It’s easy to read meaning into the white flags of Aam Aadmi Party (AAP) fluttering atop a house opposite Shaheed-e-Azam Bhagat Singh’s ancestral home at Khatkar Kalan village. You are about to make your inference when youngsters flying kites in the park across the road tell you they are proud Akalis. The flags, they claim, have been put up on the instructions of the owner’s well-heeled NRI relatives.
Be it the AAP’s Bhagwant Mann, who claims his yellow turban and “inquilab zindabad (long live revolution) ” are a tribute to the martyr; or the Shiromani Akali Dal, which is building a bigger and fancier museum in his memory; or Congress’ CM candidate Capt Amarinder Singh, who wrote to Prime Minister Narendra Modi asking him to name the international airport at Chandigarh after Bhagat Singh — there is no political party in the state which hasn’t tried to claim the legacy of Shaheed-e-Azam. Yet, his village defies any political stereotype.
Sukhjinder Singh, 19, with just a shadow of a beard, boasts that the entire village will vote for the Akali Dal as Parkinder Singh, son of the village’s Akali sarpanch Sukhwinder Singh, nods. A little away, Sandeep Singh, a painter, tells you how the park used to be a dirty pond until the Akalis got it filled up. “All blue card holders (food subsidy beneficiaries) here will vote for them,” he adds.
Thanks to the martyr, the village is a model of development with smooth roads, uninterrupted power supply, a solar plant, gym, library, an Adarsh school, and a landscaped park. Chitta (smack), a much used term in the present polls, finds no mention here. “Thankfully, our youngsters have never taken to it. We have the best of both worlds, rural and urban,” smiles Amandeep Dosanjh, a school teacher. But, unlike the youngsters, she doesn’t see any single party’s wave in the village.
“I am confused, a Whatsapp message I got today showed some Akalis manhandling Prem Singh Chandumajra (the Akali MP from Anandpur Sahib). No wonder people are talking of change,” he says. Later in the day, Kuljinder Singh at Mahalon village tells you it was an old clip.
Mehnga Singh, a welder, says people are quiet because a third party is in the fray.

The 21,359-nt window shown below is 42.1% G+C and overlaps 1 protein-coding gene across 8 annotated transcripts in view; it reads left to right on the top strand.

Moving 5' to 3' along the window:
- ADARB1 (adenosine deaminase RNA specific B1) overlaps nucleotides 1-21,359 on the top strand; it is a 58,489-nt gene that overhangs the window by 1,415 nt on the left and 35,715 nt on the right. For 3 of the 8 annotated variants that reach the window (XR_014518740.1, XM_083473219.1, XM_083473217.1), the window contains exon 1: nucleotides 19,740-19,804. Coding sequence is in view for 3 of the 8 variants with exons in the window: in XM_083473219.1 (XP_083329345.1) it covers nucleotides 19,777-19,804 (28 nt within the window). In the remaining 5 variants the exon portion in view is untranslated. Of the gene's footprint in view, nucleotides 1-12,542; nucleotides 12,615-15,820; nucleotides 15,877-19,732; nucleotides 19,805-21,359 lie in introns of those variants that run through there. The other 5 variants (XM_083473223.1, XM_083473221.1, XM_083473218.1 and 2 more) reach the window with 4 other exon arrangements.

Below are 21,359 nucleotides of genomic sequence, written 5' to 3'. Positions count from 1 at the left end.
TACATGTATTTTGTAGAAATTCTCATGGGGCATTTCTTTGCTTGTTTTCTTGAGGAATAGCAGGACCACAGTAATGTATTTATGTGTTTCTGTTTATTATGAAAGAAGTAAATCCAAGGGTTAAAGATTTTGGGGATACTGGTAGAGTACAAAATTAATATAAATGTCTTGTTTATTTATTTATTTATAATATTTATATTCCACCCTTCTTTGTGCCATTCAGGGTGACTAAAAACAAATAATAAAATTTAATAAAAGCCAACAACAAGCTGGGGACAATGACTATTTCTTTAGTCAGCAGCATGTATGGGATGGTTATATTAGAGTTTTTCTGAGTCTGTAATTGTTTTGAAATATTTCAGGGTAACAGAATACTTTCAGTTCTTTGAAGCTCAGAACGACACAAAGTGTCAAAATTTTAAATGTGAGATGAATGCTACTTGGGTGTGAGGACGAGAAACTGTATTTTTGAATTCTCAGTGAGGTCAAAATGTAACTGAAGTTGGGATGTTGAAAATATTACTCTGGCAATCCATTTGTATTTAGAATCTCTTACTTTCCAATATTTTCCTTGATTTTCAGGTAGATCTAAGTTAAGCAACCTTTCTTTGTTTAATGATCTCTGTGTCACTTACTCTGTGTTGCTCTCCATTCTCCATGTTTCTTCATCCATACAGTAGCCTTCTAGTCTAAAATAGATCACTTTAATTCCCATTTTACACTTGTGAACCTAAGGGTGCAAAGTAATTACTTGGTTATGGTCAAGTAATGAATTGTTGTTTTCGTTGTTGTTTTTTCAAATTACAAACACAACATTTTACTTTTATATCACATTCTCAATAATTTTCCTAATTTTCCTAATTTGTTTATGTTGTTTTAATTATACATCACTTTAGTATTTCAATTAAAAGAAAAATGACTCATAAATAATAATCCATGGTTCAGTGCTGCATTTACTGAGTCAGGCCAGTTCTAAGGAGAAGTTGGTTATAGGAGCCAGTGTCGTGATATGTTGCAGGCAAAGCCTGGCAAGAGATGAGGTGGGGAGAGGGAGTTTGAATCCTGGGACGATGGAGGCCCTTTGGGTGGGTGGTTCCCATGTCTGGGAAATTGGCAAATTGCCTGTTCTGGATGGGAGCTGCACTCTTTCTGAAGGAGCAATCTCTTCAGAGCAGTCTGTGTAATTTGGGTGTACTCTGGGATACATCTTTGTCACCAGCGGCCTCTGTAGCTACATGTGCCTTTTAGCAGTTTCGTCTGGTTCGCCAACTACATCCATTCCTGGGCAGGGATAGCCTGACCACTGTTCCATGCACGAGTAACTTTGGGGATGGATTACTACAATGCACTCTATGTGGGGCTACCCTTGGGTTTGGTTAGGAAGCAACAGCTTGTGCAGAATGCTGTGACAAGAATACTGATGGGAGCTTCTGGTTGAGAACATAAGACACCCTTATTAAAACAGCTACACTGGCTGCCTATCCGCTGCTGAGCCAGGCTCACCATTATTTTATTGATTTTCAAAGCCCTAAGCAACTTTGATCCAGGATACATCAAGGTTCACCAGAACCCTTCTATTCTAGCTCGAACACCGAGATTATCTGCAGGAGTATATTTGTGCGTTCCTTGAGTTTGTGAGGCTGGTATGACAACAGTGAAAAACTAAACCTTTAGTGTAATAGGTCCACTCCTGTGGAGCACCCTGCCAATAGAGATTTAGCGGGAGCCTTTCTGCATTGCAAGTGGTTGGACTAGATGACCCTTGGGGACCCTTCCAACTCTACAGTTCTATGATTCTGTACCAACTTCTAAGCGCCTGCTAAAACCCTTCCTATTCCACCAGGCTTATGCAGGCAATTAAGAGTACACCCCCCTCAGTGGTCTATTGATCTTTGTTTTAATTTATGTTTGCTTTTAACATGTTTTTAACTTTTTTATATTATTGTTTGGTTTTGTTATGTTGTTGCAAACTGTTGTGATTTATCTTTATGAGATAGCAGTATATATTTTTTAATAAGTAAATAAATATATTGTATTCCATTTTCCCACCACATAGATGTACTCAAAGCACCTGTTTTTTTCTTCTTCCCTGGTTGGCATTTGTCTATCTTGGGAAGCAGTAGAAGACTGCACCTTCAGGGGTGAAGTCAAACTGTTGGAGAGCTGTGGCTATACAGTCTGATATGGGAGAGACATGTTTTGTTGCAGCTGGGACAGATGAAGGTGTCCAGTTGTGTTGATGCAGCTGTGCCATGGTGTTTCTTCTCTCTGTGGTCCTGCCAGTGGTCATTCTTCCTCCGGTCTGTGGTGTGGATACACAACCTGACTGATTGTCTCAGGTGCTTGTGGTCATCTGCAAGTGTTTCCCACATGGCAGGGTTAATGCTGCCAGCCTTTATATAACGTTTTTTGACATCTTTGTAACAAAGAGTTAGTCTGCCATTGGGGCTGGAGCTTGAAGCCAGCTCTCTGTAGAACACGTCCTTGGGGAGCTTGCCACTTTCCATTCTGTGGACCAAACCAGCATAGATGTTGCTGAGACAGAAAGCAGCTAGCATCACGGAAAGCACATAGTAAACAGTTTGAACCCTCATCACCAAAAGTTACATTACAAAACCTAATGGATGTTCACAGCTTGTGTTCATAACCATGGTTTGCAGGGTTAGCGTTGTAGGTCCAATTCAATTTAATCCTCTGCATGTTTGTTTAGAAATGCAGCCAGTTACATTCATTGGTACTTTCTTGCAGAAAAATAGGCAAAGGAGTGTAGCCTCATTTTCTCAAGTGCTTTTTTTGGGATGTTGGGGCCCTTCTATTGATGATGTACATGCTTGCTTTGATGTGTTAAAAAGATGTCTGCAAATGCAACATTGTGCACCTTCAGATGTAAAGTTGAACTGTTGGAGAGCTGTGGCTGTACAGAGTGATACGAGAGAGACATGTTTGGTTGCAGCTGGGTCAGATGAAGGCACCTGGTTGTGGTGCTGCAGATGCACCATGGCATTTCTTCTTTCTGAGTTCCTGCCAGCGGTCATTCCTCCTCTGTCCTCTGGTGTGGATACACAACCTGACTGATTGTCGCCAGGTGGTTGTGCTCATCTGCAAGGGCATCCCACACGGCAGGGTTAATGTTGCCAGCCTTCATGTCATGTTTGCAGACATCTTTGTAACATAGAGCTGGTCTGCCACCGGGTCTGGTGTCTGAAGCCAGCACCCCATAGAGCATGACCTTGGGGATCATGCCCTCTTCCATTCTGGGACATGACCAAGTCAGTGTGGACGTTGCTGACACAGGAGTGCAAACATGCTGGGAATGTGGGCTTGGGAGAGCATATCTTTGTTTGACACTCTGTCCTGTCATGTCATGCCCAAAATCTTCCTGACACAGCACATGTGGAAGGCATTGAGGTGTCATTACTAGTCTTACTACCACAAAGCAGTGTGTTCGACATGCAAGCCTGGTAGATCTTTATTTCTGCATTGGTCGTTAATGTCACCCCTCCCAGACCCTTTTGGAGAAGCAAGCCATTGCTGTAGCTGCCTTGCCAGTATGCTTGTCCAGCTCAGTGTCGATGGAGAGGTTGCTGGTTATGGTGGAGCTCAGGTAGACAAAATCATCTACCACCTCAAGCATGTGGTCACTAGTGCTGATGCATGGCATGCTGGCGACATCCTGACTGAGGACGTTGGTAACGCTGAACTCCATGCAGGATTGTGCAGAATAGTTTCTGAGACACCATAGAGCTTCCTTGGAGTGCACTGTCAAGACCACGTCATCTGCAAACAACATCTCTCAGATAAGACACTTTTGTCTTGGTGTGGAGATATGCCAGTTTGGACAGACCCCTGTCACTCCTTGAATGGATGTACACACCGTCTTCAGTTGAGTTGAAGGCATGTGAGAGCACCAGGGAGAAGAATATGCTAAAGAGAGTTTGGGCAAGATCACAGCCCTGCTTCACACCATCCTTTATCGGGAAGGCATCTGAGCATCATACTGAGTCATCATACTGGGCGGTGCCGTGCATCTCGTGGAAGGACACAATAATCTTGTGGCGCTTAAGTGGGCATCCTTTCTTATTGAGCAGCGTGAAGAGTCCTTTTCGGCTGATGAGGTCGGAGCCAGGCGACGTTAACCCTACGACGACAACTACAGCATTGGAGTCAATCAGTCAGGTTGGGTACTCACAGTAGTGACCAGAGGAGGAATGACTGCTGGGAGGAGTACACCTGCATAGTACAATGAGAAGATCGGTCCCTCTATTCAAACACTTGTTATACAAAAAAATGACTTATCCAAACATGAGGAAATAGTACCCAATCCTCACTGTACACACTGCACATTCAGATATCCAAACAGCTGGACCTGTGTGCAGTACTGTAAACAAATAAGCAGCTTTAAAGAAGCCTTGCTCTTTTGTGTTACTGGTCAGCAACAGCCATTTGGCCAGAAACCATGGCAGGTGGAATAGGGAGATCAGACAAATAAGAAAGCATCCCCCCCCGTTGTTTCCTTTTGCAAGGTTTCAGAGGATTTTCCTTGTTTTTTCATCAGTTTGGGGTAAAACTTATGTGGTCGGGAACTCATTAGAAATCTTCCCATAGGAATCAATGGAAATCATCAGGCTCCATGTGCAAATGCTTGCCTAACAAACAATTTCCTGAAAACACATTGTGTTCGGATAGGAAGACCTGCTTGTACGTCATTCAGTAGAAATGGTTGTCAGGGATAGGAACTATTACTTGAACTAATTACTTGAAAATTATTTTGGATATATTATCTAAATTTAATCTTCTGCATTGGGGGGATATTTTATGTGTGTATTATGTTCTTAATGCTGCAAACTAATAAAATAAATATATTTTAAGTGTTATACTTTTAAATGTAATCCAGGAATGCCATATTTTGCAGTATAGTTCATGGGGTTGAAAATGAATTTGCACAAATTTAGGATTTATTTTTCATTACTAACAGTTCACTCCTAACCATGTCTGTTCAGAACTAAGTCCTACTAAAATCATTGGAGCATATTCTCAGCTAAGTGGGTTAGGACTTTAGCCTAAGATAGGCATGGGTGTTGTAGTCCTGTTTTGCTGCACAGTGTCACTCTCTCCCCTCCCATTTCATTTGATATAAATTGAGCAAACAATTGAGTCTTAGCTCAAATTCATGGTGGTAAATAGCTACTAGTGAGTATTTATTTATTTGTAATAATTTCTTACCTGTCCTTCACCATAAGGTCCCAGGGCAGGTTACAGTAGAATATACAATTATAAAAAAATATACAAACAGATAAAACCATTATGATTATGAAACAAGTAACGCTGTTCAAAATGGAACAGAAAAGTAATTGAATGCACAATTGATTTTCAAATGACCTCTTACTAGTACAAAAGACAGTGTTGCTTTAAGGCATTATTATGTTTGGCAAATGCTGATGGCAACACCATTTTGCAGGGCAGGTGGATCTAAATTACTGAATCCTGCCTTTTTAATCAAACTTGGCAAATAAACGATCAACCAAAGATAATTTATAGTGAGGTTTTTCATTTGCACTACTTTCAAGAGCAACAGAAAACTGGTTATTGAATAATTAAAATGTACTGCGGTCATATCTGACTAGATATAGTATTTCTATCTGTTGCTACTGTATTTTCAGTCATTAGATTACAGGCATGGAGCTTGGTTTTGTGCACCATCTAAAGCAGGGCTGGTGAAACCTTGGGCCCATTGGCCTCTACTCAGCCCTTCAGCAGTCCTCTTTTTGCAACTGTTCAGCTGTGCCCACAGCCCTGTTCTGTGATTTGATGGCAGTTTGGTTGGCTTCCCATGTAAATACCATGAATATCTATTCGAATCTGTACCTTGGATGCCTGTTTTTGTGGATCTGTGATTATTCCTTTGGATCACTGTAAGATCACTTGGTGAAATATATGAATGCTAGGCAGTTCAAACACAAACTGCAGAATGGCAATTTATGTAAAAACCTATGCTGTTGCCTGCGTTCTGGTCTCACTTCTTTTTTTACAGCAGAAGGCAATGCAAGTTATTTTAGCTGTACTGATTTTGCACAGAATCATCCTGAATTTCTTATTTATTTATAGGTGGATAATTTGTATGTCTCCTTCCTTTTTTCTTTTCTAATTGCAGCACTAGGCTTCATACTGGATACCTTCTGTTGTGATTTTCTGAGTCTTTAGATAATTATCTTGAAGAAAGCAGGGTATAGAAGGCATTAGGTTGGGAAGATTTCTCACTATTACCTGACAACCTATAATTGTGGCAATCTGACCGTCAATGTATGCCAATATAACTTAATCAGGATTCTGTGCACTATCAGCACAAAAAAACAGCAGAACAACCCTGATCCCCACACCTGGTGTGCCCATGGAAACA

Amarjit Singh of Ranjit Book Depot in the dusty town of Banga says the contest in this SC-reserved constituency is between the AAP and Akalis as the Congress divided its votes by fielding Satnam Singh Kainth instead of sitting MLA Tarlochan Soondh. “Now the contest is between AAP’s Harjot Kaur and SADBJP’s Sukhwinder Sukhi, an ENT specialist.”
At Guru Nanak College for Women, the votes get divided further with a female student rooting for the ‘batsman’, symbol of the Aapna Punjab Party. But her friend says she will go with the AAP even as two others hesitate before saying they are Akalis. All first-time voters, they are students of BCom-final but admit family loyalties will determine their votes.
At Sikh National College, Banga, Gurinder Singh, a senior lecturer who’s been teaching here since 1986, beams as he says both Congress and Akali candidates are alumni of the college. The youth, he admits, are clamouring for change but he hopes it will be a positive one. “Some blame the Akalis for breeding idleness by giving people free atta-dal.” But he doesn’t see the AAP as a solution. “They are trying to colonise Punjab.”
Manveer Singh, 19, of Shivpur Bagh village in Nawanshahr constituency, doesn’t think so. The first-time voter, sore with the ruling combine after his rejection in the police recruitment last year, says AAP’s Bhagwant Mann understands his angst. “I will vote for the ‘jhadoo’ (broom, the AAP symbol), because Kejriwal has promised us jobs.” Amardeep Singh, who is here from Bahrain, claims the fight is between the Congress and AAP. It’s ditto in Balachaur, claims Bishwinder Sharma, a shopkeeper at Garhi Kanugon village. His logic is simplistic: Akali-BJP candidate Nand Lal is facing anti-incumbency as he’s won the seat four times. “Now the fight is between Congress’ Darshan Lal and AAP’s Brig Raj Kumar.”
While the freebieshave a fan following, what hurts is lack of jobs. Malwinder Singh, a railway employee at Malpur Akran village of Nawanshahr, speaks for many when he says: “We don’t need free atta-dal or bijli (power), if we can get jobs for our youngsters.” That assurance is sure to generate votes.